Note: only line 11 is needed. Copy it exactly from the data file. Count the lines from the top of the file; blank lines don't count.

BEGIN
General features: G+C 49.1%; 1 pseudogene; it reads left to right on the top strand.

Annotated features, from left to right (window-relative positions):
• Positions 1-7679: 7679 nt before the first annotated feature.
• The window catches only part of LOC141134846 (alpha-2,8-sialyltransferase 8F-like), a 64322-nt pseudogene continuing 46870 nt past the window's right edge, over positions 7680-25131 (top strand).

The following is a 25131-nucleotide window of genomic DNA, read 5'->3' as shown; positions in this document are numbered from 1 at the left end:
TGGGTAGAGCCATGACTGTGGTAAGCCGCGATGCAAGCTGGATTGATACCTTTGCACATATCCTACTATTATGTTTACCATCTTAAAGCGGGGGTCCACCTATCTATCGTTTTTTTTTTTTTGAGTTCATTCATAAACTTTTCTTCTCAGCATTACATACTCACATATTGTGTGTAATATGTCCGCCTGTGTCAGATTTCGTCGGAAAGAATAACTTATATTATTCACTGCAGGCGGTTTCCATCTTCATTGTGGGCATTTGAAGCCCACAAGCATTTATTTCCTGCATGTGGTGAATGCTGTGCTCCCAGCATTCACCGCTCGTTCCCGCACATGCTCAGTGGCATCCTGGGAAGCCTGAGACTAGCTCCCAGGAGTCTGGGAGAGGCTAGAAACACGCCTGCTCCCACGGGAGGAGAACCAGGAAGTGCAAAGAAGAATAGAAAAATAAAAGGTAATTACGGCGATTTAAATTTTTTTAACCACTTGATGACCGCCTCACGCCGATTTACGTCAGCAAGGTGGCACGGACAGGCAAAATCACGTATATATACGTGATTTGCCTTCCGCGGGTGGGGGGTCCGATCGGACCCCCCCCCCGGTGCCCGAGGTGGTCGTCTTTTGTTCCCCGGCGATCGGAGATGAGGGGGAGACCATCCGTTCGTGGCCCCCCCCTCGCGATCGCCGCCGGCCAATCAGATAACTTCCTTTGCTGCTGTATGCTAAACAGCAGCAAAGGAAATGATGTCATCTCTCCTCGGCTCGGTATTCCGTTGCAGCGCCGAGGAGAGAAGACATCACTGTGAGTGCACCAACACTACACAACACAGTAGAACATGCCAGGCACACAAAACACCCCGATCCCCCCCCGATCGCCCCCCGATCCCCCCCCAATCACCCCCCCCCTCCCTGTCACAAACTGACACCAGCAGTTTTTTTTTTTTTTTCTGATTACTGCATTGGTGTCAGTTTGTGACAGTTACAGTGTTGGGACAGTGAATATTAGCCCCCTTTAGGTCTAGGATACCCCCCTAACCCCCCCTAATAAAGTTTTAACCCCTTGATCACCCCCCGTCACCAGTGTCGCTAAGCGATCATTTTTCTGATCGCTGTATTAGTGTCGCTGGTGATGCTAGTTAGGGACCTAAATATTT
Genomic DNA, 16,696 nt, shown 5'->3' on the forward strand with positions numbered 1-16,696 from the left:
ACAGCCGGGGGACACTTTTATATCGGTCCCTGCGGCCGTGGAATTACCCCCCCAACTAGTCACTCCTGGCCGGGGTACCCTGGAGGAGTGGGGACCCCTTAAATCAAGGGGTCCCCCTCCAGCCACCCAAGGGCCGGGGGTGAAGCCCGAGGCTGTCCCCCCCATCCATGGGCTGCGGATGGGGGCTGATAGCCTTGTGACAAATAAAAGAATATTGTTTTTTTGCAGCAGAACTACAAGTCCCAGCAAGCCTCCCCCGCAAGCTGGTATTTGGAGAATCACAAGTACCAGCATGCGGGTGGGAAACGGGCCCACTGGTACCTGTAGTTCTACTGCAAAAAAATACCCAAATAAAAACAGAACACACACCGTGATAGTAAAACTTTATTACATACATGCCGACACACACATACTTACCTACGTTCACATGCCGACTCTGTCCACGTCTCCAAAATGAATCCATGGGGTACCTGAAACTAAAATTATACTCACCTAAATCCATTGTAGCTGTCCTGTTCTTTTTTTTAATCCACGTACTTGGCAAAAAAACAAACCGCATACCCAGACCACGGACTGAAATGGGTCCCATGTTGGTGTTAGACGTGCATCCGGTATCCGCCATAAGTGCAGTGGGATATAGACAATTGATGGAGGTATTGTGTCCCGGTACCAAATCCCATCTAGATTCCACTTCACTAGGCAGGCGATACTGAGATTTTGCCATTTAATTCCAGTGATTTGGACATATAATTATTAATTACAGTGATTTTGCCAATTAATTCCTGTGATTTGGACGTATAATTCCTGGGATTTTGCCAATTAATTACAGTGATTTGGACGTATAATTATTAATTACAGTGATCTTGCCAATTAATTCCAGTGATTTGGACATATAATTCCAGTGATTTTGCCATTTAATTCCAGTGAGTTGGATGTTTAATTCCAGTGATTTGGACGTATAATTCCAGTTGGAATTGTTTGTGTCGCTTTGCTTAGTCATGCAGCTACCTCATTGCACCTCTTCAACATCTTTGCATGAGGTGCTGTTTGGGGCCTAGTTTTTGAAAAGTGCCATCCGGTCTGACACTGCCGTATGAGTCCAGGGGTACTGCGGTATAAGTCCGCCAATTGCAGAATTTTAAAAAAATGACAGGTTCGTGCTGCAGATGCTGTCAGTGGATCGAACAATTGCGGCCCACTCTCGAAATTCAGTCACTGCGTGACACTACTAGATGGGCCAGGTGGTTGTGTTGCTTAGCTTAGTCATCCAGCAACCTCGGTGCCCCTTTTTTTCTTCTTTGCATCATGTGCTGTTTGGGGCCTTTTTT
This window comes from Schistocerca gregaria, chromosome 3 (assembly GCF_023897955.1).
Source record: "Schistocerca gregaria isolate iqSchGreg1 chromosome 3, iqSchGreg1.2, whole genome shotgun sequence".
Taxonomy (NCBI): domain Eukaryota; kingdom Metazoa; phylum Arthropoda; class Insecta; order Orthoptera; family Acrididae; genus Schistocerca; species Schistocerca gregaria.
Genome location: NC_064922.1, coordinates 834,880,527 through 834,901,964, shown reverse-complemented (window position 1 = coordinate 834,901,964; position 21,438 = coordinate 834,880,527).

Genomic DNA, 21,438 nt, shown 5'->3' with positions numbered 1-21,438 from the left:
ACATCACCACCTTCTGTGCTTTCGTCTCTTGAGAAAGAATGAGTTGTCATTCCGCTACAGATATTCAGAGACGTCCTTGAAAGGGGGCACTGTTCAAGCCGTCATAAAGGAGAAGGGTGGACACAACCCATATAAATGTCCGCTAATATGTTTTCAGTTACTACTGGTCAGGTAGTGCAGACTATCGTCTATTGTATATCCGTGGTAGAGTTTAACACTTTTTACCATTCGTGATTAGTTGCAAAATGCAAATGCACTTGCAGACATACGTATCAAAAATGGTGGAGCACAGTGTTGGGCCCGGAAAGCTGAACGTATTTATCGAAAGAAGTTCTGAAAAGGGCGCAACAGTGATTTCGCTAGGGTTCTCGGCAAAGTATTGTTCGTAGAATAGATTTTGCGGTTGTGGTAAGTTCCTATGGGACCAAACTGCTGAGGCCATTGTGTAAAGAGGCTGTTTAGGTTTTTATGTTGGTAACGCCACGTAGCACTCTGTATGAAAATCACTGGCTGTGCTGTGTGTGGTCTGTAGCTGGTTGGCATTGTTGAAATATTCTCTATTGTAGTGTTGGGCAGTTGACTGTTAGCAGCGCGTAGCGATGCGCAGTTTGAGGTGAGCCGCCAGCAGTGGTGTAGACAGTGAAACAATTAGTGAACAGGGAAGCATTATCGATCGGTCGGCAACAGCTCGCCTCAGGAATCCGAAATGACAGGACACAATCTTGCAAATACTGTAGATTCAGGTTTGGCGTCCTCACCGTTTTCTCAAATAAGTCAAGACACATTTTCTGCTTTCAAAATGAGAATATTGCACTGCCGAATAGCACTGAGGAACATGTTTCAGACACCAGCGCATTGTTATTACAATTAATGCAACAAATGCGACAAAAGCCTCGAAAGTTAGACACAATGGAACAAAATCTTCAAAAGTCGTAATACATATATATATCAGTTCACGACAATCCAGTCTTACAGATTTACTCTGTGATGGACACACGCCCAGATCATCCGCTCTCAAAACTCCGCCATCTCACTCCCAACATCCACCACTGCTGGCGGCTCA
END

Taxonomy (NCBI): domain Eukaryota; kingdom Metazoa; phylum Arthropoda; class Insecta; order Orthoptera; family Acrididae; genus Schistocerca; species Schistocerca gregaria.